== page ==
Wednesday, June 19, 2013
By John Richardson firstname.lastname@example.org
Secretary of State Charlie Summers and his wife earned an average of $95,761 a year over the past seven years, and paid 8.6 percent of that in federal income taxes.
In this Sept. 13, 2012 file photo, Maine U.S. Senate candidates, from left: Independent Angus King, Republican Charlie Summers and Democrat Cynthia Dill.
Gregory Rec / Staff Photographer
State Sen. Cynthia Dill, D-Cape Elizabeth, and her husband earned an average of $56,853 a year over the past seven years, and paid 4 percent of that in federal income taxes.
Former Gov. Angus King and his wife earned an average of $568,868 a year, and paid 15.3 percent of that in federal income taxes.
The Portland Press Herald analyzed the federal tax returns of Maine's top three U.S. Senate candidates Tuesday. The campaigns released the documents over the course of the day Monday, starting with King, an independent, at noon and ending with Dill, a Democrat, shortly after 10 p.m.
Dill, who proposed the public disclosure last week in a challenge to her rivals, released 10 years of filings. Summers, a Republican, released eight years of returns and King released seven. The tax returns contained no surprises about any of the candidates.
King's filings confirm that he is by far the wealthiest of the three candidates, mostly because of the sale of his energy conservation business in 1994.
Much of King's and Herman's income is from investments, which is taxed at a lower rate than earned income, but they nevertheless paid a higher effective tax rate than Summers or Dill.
King and his wife also reported much larger contributions to charity -- 13.4 percent of adjusted gross income over the seven-year period.
Summers and his wife are in the higher middle-income range, at least by Maine standards. Ruth Summers is vice chairwoman of the Maine Republican Party and a Maine Senate candidate in Scarborough.
Nearly all of their income came from salaries over the past seven years. They used typical deductions and tax credits to reduce tax liability. They reported charitable contributions of hundreds of dollars each year, amounting to 0.6 percent of their adjusted gross income.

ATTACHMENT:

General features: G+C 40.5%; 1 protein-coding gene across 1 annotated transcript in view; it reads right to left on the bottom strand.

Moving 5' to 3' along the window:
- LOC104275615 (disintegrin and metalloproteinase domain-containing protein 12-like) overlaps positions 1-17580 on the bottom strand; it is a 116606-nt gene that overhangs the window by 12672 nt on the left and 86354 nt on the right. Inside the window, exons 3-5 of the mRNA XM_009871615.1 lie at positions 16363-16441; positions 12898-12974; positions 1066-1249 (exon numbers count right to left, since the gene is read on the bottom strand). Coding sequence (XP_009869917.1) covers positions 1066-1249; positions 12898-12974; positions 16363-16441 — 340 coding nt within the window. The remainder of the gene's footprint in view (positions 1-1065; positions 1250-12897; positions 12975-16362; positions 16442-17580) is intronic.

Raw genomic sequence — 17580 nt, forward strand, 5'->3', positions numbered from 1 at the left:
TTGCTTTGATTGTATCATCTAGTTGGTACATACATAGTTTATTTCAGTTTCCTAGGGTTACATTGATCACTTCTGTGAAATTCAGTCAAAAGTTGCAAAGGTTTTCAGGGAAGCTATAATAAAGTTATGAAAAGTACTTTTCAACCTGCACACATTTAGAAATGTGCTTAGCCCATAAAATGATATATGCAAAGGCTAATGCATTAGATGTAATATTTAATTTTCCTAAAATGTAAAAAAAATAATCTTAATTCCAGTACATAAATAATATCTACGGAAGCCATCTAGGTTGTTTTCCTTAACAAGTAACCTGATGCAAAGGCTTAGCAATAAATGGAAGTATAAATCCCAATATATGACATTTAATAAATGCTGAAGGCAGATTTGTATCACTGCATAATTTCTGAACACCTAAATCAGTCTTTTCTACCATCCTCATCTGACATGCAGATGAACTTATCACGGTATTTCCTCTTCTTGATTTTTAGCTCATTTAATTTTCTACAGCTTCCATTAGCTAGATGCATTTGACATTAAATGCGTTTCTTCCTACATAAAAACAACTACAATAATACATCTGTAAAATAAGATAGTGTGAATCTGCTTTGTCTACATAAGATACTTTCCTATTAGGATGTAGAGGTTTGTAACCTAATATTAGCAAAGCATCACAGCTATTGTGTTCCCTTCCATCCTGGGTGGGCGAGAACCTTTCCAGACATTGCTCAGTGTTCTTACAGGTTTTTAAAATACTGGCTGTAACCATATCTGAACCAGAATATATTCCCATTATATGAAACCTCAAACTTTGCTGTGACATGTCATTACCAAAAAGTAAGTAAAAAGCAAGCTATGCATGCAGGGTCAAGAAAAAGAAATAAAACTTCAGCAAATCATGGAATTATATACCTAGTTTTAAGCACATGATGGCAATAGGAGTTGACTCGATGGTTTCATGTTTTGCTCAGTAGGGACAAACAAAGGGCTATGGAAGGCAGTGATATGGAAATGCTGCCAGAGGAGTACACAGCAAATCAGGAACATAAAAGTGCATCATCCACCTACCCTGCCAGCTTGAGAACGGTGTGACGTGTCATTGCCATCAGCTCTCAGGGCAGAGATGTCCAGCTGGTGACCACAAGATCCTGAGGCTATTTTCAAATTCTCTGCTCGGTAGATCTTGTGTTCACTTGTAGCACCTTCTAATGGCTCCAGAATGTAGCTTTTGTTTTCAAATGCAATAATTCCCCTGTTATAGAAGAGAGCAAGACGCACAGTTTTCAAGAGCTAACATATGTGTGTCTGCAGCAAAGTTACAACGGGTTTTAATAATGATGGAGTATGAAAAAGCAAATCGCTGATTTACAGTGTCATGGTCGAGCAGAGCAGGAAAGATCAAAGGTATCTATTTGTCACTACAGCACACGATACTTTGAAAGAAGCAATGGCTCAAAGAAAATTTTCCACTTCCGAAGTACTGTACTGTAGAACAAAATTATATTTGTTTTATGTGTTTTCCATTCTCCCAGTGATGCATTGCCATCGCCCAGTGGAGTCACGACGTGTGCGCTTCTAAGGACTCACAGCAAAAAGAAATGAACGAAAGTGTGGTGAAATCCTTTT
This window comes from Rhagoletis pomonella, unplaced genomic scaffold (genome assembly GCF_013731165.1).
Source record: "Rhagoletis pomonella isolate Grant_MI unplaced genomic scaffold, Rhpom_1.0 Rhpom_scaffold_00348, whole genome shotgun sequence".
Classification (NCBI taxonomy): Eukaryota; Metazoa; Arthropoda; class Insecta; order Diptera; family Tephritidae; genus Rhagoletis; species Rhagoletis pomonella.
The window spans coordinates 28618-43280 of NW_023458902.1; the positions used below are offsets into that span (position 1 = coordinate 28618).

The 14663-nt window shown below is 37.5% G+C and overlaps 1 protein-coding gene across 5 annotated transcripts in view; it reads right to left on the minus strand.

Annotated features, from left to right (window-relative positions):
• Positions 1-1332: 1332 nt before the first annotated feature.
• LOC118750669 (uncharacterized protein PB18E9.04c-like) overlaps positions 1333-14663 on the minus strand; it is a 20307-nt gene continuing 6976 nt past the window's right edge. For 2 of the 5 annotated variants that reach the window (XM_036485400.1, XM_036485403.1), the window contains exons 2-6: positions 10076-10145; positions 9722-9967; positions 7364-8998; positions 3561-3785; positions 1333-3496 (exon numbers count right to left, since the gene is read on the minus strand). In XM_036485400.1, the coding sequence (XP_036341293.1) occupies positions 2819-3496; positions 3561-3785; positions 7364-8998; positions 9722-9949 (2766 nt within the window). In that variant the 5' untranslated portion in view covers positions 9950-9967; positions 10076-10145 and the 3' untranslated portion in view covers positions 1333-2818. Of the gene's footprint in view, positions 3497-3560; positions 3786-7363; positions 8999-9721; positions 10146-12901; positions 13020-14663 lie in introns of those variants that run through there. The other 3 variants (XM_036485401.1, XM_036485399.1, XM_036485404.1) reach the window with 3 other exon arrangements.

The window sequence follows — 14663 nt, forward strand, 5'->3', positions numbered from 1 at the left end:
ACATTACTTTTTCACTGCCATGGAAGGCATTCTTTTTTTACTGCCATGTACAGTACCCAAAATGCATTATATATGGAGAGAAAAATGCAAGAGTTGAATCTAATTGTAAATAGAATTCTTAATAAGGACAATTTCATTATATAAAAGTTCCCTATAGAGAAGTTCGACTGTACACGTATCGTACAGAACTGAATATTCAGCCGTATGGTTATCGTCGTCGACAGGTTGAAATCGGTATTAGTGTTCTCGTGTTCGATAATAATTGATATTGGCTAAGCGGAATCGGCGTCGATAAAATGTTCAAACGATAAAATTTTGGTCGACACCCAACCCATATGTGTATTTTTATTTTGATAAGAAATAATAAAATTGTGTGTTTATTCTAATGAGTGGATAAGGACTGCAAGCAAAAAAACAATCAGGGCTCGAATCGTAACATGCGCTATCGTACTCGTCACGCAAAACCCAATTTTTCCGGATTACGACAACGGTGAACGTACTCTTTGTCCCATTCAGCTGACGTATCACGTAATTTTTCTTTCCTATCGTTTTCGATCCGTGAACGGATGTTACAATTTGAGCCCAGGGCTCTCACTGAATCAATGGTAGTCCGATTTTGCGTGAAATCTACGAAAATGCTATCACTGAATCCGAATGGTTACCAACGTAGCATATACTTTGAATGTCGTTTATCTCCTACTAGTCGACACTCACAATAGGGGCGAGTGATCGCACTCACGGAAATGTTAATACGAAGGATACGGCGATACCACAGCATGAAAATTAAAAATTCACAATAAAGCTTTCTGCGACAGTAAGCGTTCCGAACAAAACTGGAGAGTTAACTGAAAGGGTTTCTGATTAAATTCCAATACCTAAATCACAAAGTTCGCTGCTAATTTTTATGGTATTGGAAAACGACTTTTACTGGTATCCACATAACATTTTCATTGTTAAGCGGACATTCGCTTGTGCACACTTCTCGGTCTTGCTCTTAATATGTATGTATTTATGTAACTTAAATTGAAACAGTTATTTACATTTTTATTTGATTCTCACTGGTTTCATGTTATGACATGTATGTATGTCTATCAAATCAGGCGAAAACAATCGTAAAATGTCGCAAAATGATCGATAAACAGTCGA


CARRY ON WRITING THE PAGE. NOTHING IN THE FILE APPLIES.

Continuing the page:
Dill and her husband are solidly middle income. She is a self-employed lawyer and he is a teacher. They use common tax deductions and report losses on a rental property in Cape Elizabeth, both of which reduce income tax liability. From 2006 to 2008, the couple had no taxable income but did pay self-employment tax on business earnings from Dill's law practice.
Dill and her husband reported charitable contributions totaling 2.5 percent of their adjusted gross income over the seven-year period.
Tax returns might be useful for some voters, but disclosure serves mostly to ensure that candidates are following the rules, said Steven Colburn, associate professor of accounting at the University of Maine.
"I don't know if it's a valid thing to criticize people for the rate of tax they pay if they are applying the tax laws fairly," he said. "I think there are a lot of voters out there who don't know what their tax rate is."
While the candidates' returns were predictable, the issue of whether candidates should release them took on some of the overtones of class politics that have characterized the presidential election.
In the presidential race, Democrats have hammered away at Republican Mitt Romney for not releasing past years' tax returns. Romney has so far released the past two years, along with a letter from his accountant saying he did not pay less than 13 percent of his adjusted gross income in taxes during the past 20 years.
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